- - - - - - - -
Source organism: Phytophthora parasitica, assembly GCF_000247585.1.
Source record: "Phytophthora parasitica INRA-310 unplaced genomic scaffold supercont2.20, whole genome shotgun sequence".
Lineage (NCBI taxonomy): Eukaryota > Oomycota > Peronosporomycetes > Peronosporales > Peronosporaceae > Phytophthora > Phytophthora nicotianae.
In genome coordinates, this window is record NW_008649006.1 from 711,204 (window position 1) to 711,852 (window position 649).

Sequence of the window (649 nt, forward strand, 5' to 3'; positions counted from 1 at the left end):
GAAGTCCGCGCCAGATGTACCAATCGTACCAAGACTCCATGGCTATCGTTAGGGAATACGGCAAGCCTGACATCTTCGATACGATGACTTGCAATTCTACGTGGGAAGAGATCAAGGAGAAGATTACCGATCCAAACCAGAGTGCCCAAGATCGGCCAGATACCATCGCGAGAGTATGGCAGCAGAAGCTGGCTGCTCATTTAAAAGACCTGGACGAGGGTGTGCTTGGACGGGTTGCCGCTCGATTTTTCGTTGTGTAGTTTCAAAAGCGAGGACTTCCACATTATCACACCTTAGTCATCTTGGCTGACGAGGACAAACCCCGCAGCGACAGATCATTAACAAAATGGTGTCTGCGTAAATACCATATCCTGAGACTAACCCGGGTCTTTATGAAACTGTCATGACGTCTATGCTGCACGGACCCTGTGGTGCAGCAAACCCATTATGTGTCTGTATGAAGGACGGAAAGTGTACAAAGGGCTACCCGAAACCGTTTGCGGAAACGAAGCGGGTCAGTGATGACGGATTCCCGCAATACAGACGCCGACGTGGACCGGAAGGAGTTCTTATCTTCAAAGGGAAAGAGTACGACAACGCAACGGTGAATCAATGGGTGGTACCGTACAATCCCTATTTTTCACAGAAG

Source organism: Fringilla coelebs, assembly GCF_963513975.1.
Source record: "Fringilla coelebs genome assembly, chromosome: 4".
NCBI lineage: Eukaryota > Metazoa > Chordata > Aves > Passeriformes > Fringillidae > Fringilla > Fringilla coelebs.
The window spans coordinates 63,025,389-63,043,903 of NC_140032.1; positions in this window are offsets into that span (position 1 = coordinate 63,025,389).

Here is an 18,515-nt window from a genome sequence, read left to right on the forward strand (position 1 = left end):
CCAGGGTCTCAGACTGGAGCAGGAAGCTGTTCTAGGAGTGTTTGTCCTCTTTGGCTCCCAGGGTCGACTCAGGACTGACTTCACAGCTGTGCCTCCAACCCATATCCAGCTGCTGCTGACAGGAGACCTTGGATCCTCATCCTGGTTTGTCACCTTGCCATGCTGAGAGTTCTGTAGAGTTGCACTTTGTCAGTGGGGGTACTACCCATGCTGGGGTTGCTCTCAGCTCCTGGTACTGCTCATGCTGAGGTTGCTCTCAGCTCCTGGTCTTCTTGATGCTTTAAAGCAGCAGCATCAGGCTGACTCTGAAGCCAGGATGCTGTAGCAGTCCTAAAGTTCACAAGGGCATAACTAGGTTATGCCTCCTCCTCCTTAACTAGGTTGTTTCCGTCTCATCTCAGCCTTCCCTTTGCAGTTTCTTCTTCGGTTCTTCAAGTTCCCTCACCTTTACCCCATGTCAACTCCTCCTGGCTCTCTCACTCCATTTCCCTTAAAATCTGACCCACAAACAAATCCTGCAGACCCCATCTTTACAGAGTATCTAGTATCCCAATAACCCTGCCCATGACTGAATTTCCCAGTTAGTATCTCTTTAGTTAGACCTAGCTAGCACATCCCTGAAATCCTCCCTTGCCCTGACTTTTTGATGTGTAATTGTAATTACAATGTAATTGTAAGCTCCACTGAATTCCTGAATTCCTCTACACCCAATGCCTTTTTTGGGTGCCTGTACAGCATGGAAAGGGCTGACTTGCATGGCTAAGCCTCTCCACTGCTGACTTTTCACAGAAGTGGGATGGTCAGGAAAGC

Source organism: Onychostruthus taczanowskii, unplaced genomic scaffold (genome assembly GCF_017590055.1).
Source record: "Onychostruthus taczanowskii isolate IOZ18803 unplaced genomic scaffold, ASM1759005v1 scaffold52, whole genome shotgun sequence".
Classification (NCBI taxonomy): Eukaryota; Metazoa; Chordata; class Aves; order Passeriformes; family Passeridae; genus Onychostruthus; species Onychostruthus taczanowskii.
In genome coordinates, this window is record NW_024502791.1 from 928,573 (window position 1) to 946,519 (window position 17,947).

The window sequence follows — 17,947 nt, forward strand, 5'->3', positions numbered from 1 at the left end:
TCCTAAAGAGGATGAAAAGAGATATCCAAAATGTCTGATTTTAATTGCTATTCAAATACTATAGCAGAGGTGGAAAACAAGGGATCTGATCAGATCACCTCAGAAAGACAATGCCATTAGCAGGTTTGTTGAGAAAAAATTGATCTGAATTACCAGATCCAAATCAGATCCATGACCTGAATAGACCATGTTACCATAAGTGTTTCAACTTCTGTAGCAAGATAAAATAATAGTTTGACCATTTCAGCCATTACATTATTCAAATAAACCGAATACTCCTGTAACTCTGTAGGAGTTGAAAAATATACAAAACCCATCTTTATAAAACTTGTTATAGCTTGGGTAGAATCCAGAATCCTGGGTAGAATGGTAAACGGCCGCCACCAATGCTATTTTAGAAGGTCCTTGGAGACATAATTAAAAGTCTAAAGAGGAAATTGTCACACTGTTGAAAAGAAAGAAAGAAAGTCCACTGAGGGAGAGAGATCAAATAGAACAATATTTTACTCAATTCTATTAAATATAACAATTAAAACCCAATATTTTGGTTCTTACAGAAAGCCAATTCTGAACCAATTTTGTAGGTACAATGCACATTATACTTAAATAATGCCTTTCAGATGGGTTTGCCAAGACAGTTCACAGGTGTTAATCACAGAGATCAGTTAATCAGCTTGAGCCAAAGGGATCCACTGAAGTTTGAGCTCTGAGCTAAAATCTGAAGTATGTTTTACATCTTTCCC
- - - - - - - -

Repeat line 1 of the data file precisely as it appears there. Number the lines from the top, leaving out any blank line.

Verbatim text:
Source organism: Phytophthora parasitica, assembly GCF_000247585.1.